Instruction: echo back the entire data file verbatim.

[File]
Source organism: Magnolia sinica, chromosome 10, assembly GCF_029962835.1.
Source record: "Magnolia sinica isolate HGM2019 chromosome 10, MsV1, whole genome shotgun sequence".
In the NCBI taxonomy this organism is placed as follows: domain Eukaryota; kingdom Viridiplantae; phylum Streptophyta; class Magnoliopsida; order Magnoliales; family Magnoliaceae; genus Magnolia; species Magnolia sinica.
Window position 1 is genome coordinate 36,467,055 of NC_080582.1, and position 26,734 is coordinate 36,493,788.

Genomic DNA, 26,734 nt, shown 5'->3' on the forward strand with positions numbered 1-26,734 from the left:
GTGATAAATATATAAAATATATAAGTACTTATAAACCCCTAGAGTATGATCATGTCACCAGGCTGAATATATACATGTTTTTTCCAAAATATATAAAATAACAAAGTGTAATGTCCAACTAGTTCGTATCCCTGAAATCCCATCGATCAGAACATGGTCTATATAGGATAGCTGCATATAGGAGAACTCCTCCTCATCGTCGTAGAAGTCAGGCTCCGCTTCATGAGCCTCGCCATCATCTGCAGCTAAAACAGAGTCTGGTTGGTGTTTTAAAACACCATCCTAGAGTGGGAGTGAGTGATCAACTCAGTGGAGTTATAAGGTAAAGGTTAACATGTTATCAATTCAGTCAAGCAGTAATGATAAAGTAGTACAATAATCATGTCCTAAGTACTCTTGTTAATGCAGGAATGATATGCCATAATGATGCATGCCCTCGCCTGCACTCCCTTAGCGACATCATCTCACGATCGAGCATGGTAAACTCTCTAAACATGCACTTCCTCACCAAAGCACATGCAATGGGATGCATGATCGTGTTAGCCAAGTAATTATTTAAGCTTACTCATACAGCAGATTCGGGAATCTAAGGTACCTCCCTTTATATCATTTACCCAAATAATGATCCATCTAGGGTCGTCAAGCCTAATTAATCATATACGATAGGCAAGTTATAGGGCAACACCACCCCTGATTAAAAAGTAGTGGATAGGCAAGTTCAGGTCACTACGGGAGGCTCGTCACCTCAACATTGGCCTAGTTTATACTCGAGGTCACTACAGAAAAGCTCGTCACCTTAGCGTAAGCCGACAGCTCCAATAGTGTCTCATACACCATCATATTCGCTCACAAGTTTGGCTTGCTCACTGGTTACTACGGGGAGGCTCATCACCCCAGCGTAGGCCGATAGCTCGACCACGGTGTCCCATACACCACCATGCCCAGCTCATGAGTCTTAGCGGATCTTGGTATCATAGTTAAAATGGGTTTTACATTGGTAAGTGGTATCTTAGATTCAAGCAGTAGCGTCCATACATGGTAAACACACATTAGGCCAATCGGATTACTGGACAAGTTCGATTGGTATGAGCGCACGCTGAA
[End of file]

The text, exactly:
Source organism: Magnolia sinica, chromosome 10, assembly GCF_029962835.1.
Source record: "Magnolia sinica isolate HGM2019 chromosome 10, MsV1, whole genome shotgun sequence".
In the NCBI taxonomy this organism is placed as follows: domain Eukaryota; kingdom Viridiplantae; phylum Streptophyta; class Magnoliopsida; order Magnoliales; family Magnoliaceae; genus Magnolia; species Magnolia sinica.
Window position 1 is genome coordinate 36,467,055 of NC_080582.1, and position 26,734 is coordinate 36,493,788.

Genomic DNA, 26,734 nt, shown 5'->3' on the forward strand with positions numbered 1-26,734 from the left:
GTGATAAATATATAAAATATATAAGTACTTATAAACCCCTAGAGTATGATCATGTCACCAGGCTGAATATATACATGTTTTTTCCAAAATATATAAAATAACAAAGTGTAATGTCCAACTAGTTCGTATCCCTGAAATCCCATCGATCAGAACATGGTCTATATAGGATAGCTGCATATAGGAGAACTCCTCCTCATCGTCGTAGAAGTCAGGCTCCGCTTCATGAGCCTCGCCATCATCTGCAGCTAAAACAGAGTCTGGTTGGTGTTTTAAAACACCATCCTAGAGTGGGAGTGAGTGATCAACTCAGTGGAGTTATAAGGTAAAGGTTAACATGTTATCAATTCAGTCAAGCAGTAATGATAAAGTAGTACAATAATCATGTCCTAAGTACTCTTGTTAATGCAGGAATGATATGCCATAATGATGCATGCCCTCGCCTGCACTCCCTTAGCGACATCATCTCACGATCGAGCATGGTAAACTCTCTAAACATGCACTTCCTCACCAAAGCACATGCAATGGGATGCATGATCGTGTTAGCCAAGTAATTATTTAAGCTTACTCATACAGCAGATTCGGGAATCTAAGGTACCTCCCTTTATATCATTTACCCAAATAATGATCCATCTAGGGTCGTCAAGCCTAATTAATCATATACGATAGGCAAGTTATAGGGCAACACCACCCCTGATTAAAAAGTAGTGGATAGGCAAGTTCAGGTCACTACGGGAGGCTCGTCACCTCAACATTGGCCTAGTTTATACTCGAGGTCACTACAGAAAAGCTCGTCACCTTAGCGTAAGCCGACAGCTCCAATAGTGTCTCATACACCATCATATTCGCTCACAAGTTTGGCTTGCTCACTGGTTACTACGGGGAGGCTCATCACCCCAGCGTAGGCCGATAGCTCGACCACGGTGTCCCATACACCACCATGCCCAGCTCATGAGTCTTAGCGGATCTTGGTATCATAGTTAAAATGGGTTTTACATTGGTAAGTGGTATCTTAGATTCAAGCAGTAGCGTCCATACATGGTAAACACACATTAGGCCAATCGGATTACTGGACAAGTTCGATTGGTATGAGCGCACGCTGAA